Keeping our Republic? America's Descent into Pointless Political DebateSubmitted by PA Paul Pal on Tue, 01/01/2013 - 12:31
For years I have known that the United States was intended to be a Republic, not a Democracy. Shame on me, but until recently I never really thought why it matters so much. The constant bickering between Americans over who is correct, Republican, Independent, or Democrat; Right, Middle, or Left; Conservative, Moderate, or Liberal has done nothing to enhance our country at all.
Is it understandable that individuals have differing viewpoints? Of course. Should differing viewpoints be respected and, in the least, heard? Absolutely! The problem is that for the last 100 years, and more so recently, the argument over who is to blame and what is right or wrong seems to have taken precedent over what was intended: valuing every human being as special and protecting his/her rights regardless of how many people agree with him/her!
Just after the completion and signing of the Constitution, in reply to a woman's inquiry as to the type of government the Founders had created, Benjamin Franklin said, "A Republic, if you can keep it."
Now, to fully understand Franklin's statement, one must understand what a Republic is.
b (1) : a government in which supreme power resides in a body of citizens entitled to vote and is exercised by elected officers and representatives responsible to them and governing according to law
The last part is key: "...AND GOVERNING ACCORDING TO THE LAW"
Why is that so important? Though having its flaws(which the Founding Fathers understood) our law, the U.S. Constitution, is special due to its focus on limiting the power of the National Government and because of the first ten amendments added to it called the Bill of Rights. Since a Republic is only as strong as the law that governs it, many of the Founders refused to ratify the Constitution unless it was guaranteed that the Bill of Rights would be added. The Bill of Rights would guarantee the rights of each individual person being respected(not fully legally realized unfortunately until after the Civil War).
So how does this discussion of a Republic apply to today? I believe that many influential and powerful people exist in the world today who love to create turmoil between differing factions within our society and nurture animosity between those with varying viewpoints. By doing so, the average citizen is distracted by pointless debates and politicians from all parties, who the elite have in their back pockets, are allowed to disregard their oath to defend and follow the U.S. Constitution and, in doing so, weaken our Republic.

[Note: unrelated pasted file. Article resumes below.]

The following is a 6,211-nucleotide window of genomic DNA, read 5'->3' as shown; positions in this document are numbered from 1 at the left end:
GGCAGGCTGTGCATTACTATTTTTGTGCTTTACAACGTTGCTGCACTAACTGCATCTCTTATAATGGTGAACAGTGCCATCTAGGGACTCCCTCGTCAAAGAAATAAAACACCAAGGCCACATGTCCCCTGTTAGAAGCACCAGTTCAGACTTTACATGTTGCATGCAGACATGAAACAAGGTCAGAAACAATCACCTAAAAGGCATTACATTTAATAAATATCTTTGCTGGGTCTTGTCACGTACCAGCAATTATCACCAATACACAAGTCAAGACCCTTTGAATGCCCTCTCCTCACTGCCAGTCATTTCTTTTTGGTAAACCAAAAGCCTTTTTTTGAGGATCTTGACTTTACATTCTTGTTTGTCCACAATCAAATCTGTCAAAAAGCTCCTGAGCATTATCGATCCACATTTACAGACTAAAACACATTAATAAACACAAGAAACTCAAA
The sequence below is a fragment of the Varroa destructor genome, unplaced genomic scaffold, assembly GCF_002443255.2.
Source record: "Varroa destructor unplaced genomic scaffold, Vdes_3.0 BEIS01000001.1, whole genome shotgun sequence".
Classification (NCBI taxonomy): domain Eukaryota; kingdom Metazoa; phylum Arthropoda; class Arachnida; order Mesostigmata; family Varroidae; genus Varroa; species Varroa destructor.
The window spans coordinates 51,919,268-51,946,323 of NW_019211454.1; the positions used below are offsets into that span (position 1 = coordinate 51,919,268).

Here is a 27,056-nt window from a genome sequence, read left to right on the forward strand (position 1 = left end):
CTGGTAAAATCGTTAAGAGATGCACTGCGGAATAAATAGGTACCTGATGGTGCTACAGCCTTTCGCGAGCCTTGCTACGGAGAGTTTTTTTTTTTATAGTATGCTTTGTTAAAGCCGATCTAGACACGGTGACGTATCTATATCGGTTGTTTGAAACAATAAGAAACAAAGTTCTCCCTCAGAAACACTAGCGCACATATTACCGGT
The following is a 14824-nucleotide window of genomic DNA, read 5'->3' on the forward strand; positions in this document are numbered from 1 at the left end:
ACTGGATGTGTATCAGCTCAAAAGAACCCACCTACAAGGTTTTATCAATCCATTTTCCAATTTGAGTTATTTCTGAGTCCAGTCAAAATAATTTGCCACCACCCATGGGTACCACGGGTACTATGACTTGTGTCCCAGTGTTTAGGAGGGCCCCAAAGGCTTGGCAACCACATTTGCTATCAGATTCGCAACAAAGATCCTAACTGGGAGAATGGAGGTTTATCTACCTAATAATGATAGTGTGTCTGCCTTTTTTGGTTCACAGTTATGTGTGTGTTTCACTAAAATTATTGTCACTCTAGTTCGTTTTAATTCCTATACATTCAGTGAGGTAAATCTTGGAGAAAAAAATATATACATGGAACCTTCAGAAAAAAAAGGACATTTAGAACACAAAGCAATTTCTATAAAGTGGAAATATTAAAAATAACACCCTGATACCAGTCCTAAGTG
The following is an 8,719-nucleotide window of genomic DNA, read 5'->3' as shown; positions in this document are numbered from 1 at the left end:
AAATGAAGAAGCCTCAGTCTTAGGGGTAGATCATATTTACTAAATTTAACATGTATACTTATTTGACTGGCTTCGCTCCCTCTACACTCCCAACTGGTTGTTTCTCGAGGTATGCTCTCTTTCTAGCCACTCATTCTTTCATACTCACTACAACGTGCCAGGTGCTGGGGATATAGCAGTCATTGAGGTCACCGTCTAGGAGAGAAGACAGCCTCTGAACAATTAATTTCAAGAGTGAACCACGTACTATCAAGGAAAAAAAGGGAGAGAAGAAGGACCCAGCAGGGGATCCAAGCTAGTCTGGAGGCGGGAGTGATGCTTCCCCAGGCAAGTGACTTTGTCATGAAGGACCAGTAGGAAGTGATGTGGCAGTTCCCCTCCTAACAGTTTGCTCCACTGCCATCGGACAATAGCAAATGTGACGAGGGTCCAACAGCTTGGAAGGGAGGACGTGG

We are slowly becoming more of a Democracy, which rewards Mob Rule, and less of a Republic. Basically, even if 90% of the citizens agree with a Bill vs. 10% who don't, in a Republic, the elected Representatives have a responsibility to weigh the Bill against the Constitution and see if it measures up. Their vote is to be based on the law, not public opinions.
Using the U.S. Constitution as a guide to determine how to vote on issues is what once made us great and the United States of America can become great again simply by our elected representatives actually using the law that we've had from the start. Political polls and pundits discussing issues may be entertaining and even educational, at times, but pointless if we are to heed Franklin's challenge to future generations of U.S. citizens.
It seems as though many Americans today, and most elected representatives at the National level who should know better, are more interested in figuring out who is superior in the court of public opinion rather than "keeping our Republic". It is time for ALL Americans to say enough is enough, stop bickering over which party is better when both have greatly failed our Republic, and demand that their elected officials actually read and understand the intent of the U.S. Constitution and honor their oath to defend it. If they choose not to honor their oath, then vote in someone who will, regardless of what the name of their party happens to be. The future of our Republic depends on that.
Congressional Oath of Office:
I do solemnly swear (or affirm) that I will support and defend the Constitution of the United States against all enemies, foreign and domestic; that I will bear true faith and allegiance to the same; that I take this obligation freely, without any mental reservation or purpose of evasion; and that I will well and faithfully discharge the duties of the office on which I am about to enter: So help me God.